President Recep Tayyip Erdogan stated that the Mayor-Elect of Istanbul would not shape the city’s budget given the contested nature of the opposition party’s majority in the city council, signaling a brewing power struggle ahead.
The vote recount process, however unsatisfactory it may be for Erdogan’s ruling party, is still ongoing. The ruling Justice and Development Party (AKP) is mulling to take the case to the Supreme Election Council (YSK), which has the final say over the results of the elections, either national or local.
But, however the process may evolve, President Erdogan is strident in his objection to control of Turkey’s largest city to the new mayor-elect. The gist of Erdogan’s argument rests on a basic assumption.
“If a mayor lacks a majority to back him up in the city council, then he cannot form commissions as he pleased, he cannot shape the budge as he wished,” Erdogan said, hinting a new form of a power struggle to happen in the period ahead. “The inspection mechanism would not pave the way for a mistake.”
Five days after the local election, Imamoglu’s upset victory still hangs in limbo. Erdogan’s party still challenges the result, striving to find any way to prevent what seems to be the inevitable — the loss of Istanbul, the crown-jewel of the whole election.
The president did not reserve his fire when spoke the matter in a detailed fashion as never before since the election. While he kept silent for the past four days, Erdogan voiced strong criticism of Imamoglu’s visit to Anitkabir Mausoleum that hosts the tomb of Mustafa Kemal Ataturk, the founder of the Turkish Republic. It is a traditional pattern for elected politicians, but not for mayors, to pay a visit to the country’s founder.
This was not lost on the president who picked up that issue. “It is wrong from the angle of the protocol,” Erdogan said.
The visit also was read as self-confirmation by Imamoglu himself for his victory even before the vote recount ended.
The president laid out a lengthy, protracted process ahead. There are three layers of the appeal process. The first objection would be submitted to the district election council, then the city council and then the YSK, which is the highest authority all over the country’s election councils.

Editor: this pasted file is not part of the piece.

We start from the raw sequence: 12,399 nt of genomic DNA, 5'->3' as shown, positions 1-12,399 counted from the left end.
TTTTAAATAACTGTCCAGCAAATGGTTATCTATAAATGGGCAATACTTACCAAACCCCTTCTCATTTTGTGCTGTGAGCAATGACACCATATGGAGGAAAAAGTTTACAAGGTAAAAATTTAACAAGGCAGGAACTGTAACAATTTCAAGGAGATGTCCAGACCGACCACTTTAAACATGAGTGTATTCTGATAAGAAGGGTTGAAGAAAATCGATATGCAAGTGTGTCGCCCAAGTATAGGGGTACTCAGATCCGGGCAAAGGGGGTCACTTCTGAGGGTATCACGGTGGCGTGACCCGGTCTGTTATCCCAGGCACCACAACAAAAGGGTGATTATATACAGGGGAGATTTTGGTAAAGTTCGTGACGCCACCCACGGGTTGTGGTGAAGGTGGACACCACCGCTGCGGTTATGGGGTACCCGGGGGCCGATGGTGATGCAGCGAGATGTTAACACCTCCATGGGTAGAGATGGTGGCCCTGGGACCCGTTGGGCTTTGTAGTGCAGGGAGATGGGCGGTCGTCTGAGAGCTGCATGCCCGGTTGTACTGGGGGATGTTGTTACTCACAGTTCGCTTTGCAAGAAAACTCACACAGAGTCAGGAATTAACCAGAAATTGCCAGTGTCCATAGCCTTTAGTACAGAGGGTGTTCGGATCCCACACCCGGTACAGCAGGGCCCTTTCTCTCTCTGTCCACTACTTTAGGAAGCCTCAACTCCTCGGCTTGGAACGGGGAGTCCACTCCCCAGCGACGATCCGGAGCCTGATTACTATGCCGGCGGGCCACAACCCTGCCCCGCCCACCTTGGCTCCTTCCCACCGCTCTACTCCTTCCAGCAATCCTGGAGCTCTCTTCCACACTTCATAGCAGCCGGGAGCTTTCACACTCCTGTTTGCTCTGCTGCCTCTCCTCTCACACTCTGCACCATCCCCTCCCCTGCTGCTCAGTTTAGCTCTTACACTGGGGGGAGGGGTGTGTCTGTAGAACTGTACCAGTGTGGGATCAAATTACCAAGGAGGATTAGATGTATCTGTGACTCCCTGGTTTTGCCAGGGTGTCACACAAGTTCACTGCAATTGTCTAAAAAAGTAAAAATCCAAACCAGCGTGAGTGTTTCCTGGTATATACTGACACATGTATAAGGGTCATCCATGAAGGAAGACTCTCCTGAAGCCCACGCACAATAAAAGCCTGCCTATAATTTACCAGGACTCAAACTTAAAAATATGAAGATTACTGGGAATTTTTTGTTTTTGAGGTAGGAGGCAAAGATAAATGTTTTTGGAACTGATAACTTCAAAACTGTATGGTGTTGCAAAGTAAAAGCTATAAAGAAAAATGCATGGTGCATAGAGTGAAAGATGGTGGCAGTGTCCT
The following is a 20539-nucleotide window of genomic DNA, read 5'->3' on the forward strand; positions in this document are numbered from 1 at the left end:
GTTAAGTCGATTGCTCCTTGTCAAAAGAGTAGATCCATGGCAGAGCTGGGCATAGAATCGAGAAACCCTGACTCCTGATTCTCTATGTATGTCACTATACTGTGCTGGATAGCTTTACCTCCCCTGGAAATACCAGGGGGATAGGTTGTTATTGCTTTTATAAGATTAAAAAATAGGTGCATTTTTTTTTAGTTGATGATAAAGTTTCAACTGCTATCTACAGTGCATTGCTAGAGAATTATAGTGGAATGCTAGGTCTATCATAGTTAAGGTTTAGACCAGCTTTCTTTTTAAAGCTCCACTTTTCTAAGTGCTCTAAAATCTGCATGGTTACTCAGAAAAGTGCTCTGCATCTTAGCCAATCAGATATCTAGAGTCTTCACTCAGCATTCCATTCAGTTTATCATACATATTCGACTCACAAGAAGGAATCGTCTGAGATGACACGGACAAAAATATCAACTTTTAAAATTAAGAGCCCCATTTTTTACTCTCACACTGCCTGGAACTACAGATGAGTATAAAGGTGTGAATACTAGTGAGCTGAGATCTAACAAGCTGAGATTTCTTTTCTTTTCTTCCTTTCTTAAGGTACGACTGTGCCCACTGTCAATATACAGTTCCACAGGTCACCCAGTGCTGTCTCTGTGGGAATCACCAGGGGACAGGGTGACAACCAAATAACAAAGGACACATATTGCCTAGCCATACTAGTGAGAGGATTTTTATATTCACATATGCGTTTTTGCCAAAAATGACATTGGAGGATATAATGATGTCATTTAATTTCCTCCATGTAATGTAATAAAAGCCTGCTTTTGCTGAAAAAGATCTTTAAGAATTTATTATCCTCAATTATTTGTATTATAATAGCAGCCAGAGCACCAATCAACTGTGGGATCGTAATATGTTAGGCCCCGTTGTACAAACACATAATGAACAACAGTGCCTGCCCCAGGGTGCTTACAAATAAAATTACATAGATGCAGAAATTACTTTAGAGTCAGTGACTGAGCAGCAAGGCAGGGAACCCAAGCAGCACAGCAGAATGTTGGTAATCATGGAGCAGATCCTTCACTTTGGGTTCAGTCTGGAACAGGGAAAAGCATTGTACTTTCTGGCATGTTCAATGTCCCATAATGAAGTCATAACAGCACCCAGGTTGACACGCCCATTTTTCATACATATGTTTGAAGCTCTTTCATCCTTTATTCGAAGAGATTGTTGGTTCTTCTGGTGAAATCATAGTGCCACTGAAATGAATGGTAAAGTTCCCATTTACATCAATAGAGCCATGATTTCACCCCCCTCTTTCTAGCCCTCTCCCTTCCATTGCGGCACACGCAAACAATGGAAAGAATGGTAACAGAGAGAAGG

The president vowed that his party would pursue the matter in the courts. And the YSK’s ruling would be the final step.
Imamoglu won 48,80 percent of the vote in Istanbul, while his main rival Binali Yildirim, the former Parliament Speaker and former prime minister, was able to garner 48,55 percent, according to final results released by the state-run Anadolu news agency.
In total, the People’s Alliance (Cumhur Ittifaki) won 51,64 percent of the votes across the country. The Nation Alliance (Millet Ittifaki), forged by the secular main opposition Republican People’s Party (CHP) and nationalist IYI (Good) Party, clinched 37,7 percent of the votes in an election that sealed the fate of major cities in a swift rebuke to the Erdogan-led alliance.
After the 25-year rule of Ankara, the Islamist-oriented parties first time lost the city in local elections. Istanbul stands as the next major loss. While the People’s Alliance won surprise victories across southeastern Turkey, winning pro-Kurdish People’s Democracy Party (HDP) strongholds Agri, Sirnak, Mus and Bitlis, Erdogan’s party lost significant votes in central Anatolia and in coastal regions such as Adana and Antalya.
The local vote is seen to herald a new era, raising the specter of the demise of Erdogan’s party in the long run given the emerging challenges of a wobbly economy. The aftermath of the election saw the resurgence of rebel voices in the ranks of AKP as political soul-searching and intra-party score-settling appear in the offing.
Erdogan also admitted that his party needs to change some of its policies and priorities. A widening chasm between the rank-and-file leadership and the party base can no longer be dismissed as mere speculation. And the president signals a new reshuffle within the party. How it would play out is to be seen in the weeks to come, if not months or years.